Eye Tracking Technology: How Far Will it Go?

Apr 24, 2014
Tagged with: Eye Tracking Technology: How Far Will it Go?

Eye tracking technology is advancing at a rapid pace. From the first implementations of facial recognition to unlocking laptops, the use of the eyes as a medium for input is continuing to develop. Some smartphones are able to scroll through various screens by detecting the motions of the eye itself, but what else can be accomplished based on this technology? As the capabilities for eye tracking increase, what can those with physical disabilities anticipate with this development?

Hospitalized Communication – Using eye tracking technology, those that are incapable of direct communication while hospitalized are able to do so. As a patient’s eyes control the keyboard and letters “pressed,” a computer system can give a voice to someone suffering from a severe injury or other form of paralyzation. This could do away with the need of a wand strapped to an individual’s head or blow tube in order to communicate, making the entire process much faster and easier.

Remote Education – You shouldn’t let a physical disability prevent you from obtaining a degree or attending various schools. Eye tracking technology is being used to help those unable to type by allowing the eyes to do the work for them. By detecting the movement of the eyes, computer systems and tablets allow users to send messages, read and write emails, and attend online classes.

Smart-house Adaptation – Currently, smart-houses make life easier for many people by anticipating needs based on programmable parameters. As eye tracking technology evolves, those that wear glasses developed with eye tracking could turn on electronics such as a coffee maker or television simply by looking at those appliances. Theoretically, it wouldn’t take much more development to include wireless communication between these glasses and the appliance in order to activate the device.

Future Driving? – Researches have already been experimenting with eye tracking technology in order to determine where an experienced driver looks while on the road compared to a novice. With more development in communication and vehicle engineering, eye movements could be adapted to control the actual vehicle. Does this sound a bit extreme? Consider that in 2012, Google’s self-driving car completed more than 300,000 miles without suffering an accident. If an automobile can control itself without input from a “passenger,” then how impossible would it be to use eye tracking technology for a disabled individual to go for a Sunday drive?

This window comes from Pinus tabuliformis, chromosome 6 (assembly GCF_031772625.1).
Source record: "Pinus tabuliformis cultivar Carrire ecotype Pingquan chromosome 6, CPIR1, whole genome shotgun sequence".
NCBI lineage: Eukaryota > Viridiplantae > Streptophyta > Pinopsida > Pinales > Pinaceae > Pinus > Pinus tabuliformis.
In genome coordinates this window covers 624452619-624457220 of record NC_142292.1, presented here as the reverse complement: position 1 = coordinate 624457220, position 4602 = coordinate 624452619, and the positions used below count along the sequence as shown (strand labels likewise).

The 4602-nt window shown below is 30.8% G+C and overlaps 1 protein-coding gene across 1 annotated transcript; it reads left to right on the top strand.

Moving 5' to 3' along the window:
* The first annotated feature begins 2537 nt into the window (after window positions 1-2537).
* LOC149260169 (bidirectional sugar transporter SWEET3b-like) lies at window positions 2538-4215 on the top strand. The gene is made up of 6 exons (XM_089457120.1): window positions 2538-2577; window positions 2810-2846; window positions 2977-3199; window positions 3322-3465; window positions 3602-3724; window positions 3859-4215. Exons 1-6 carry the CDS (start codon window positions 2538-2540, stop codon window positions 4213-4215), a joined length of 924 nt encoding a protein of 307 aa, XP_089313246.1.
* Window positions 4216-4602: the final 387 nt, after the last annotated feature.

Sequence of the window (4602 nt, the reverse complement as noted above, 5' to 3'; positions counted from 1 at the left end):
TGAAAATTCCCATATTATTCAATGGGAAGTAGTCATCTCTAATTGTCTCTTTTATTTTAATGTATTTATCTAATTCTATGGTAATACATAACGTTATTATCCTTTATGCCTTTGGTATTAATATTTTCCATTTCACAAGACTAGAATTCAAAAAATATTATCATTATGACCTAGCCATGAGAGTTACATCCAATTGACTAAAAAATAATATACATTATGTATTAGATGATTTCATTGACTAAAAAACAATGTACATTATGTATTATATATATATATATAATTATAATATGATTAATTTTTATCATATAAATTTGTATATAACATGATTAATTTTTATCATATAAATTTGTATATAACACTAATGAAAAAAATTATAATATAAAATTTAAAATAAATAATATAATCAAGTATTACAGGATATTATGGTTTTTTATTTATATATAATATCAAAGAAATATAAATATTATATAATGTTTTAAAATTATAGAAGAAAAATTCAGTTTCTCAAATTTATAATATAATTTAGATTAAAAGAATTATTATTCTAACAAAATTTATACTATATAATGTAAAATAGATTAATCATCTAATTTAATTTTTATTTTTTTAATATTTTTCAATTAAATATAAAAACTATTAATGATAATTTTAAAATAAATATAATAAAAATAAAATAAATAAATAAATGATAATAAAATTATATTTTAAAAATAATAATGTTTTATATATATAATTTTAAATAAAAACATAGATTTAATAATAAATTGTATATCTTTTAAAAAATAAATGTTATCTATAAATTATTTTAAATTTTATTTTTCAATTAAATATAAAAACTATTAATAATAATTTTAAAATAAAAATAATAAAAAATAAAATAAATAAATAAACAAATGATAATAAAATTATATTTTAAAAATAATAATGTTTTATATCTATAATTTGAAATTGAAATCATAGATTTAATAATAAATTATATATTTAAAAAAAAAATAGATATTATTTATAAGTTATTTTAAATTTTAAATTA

Social Interaction – In April of 2014, i2i, Inc. started a crowd sourcing campaign in order to raise funds for continued development of a prototype that has a great deal to offer physically disabled individuals. Through the use of eyeglasses, an individual can record movies and images while sharing them on social media sites such as Facebook all from eye gestures. These glasses are used to detect what users are looking at and adjust functionality to compensate. This means a person can crop an image of an object he or she is looking at in order to show the specific item with friends and family online.

While some of these may seem like a futuristic endeavor, many of them actually exist in today’s society. Each year brings greater additions to the capabilities of eye tracking technology. Since innovation has a way of developing exponentially over time, there could be a great deal of invention surrounding these capabilities far sooner than you may realize.

Author: Ken Myers



  • bobl07

    I have friends that have visual impairments, I wonder if this technology would benefit them in their quests to drive a car. It’s incredible to think what this technology will be like in 5 years, not to mention maybe even 5 days.

  • Ken Myers

    I know! Technology moves so fast that you can imagine all sorts of things it could help out with in the future!